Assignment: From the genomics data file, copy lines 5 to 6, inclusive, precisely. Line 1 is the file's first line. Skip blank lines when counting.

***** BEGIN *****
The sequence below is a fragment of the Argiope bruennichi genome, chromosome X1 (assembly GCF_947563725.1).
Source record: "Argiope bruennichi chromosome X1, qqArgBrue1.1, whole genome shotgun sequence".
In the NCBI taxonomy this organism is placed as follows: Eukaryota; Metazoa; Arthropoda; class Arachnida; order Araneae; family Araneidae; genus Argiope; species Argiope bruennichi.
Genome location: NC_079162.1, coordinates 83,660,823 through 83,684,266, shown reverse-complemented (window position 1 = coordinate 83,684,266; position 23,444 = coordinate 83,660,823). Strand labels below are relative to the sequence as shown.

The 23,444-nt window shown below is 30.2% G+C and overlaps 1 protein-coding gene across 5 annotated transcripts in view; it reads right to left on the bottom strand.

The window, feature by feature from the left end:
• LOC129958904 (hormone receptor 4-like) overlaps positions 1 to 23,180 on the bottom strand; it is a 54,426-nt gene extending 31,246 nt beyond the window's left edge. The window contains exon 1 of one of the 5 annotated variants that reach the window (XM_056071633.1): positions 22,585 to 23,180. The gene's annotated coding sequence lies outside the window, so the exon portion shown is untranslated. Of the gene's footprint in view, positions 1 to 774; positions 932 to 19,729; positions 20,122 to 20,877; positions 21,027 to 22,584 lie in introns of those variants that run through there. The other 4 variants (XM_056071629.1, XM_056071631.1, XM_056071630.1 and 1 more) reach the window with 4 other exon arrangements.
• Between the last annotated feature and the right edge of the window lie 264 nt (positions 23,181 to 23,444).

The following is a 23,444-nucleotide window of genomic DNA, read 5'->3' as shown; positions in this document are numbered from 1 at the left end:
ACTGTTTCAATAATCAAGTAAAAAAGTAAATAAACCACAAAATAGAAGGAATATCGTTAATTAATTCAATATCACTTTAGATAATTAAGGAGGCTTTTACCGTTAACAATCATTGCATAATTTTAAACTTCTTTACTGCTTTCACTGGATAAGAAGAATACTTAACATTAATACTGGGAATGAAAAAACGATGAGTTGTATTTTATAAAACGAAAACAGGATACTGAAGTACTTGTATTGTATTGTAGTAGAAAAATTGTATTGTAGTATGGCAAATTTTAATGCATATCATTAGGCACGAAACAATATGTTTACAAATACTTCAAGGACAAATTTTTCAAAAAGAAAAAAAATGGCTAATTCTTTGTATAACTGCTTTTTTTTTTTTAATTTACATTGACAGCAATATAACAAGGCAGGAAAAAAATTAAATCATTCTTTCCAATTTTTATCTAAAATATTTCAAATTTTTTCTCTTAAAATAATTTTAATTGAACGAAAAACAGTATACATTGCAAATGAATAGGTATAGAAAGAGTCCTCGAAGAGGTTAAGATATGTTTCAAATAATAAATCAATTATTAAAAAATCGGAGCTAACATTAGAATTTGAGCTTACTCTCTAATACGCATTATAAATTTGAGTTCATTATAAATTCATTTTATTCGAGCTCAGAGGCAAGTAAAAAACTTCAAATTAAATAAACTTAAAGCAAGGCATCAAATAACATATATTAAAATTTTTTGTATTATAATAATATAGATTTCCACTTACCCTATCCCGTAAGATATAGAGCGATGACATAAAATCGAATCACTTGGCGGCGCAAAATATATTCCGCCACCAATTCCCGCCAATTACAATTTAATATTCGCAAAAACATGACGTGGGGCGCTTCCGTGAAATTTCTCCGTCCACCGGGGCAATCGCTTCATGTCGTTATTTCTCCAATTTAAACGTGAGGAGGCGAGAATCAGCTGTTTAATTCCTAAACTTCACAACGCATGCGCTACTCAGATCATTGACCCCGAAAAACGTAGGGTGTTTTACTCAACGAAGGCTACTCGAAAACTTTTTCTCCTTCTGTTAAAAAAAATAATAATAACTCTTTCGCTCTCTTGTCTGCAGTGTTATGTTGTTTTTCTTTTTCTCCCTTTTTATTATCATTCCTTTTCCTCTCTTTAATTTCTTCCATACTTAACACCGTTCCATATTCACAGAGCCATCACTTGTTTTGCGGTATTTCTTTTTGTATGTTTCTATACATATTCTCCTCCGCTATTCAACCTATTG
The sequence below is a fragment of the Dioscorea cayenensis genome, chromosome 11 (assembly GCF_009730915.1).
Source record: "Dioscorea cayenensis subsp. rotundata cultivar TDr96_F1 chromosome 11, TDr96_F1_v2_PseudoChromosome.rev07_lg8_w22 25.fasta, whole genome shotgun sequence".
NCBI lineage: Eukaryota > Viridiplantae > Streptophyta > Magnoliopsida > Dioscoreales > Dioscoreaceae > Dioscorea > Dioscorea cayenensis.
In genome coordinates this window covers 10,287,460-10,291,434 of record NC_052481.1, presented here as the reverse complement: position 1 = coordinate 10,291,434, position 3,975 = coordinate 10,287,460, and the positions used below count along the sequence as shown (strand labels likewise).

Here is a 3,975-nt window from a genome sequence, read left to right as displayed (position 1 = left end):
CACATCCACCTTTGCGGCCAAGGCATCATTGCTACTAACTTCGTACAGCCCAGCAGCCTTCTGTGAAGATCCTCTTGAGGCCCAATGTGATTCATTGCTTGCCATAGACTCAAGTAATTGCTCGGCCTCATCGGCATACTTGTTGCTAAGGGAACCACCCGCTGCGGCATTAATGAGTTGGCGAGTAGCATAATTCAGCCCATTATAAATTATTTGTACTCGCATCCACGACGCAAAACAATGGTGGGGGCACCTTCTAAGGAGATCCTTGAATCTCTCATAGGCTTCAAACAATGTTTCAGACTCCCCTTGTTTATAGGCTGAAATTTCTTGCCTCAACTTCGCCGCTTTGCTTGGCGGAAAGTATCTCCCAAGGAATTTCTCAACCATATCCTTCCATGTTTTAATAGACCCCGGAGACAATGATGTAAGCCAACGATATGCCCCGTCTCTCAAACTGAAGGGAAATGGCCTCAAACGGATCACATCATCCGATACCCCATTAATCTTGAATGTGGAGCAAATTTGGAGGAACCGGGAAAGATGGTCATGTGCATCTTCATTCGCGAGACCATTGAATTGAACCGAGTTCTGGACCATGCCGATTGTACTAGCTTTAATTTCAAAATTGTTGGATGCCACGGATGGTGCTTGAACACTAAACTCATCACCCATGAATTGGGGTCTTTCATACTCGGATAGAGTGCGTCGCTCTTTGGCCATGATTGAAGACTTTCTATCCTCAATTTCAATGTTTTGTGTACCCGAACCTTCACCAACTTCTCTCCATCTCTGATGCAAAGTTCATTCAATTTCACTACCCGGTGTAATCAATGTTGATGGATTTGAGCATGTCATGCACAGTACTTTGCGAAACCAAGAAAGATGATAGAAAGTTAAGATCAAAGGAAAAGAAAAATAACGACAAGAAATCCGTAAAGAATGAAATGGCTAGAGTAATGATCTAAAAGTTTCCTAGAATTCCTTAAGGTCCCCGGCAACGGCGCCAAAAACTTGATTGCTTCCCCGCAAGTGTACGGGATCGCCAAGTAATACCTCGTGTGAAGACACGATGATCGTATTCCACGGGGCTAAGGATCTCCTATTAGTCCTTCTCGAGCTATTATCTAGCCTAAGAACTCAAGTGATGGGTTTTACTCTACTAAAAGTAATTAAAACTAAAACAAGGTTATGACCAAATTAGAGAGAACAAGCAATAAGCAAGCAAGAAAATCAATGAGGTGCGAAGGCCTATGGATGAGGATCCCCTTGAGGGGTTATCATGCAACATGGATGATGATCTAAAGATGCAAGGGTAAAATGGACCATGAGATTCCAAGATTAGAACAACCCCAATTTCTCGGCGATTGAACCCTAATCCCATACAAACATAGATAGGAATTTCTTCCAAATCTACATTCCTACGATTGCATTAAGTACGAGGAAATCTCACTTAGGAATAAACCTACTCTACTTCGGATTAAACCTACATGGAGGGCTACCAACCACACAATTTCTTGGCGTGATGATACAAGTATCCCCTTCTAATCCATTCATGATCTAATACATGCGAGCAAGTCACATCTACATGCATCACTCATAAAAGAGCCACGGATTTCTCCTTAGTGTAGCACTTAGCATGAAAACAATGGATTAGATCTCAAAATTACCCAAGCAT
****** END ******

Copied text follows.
The 23,444-nt window shown below is 30.2% G+C and overlaps 1 protein-coding gene across 5 annotated transcripts in view; it reads right to left on the bottom strand.

The window, feature by feature from the left end: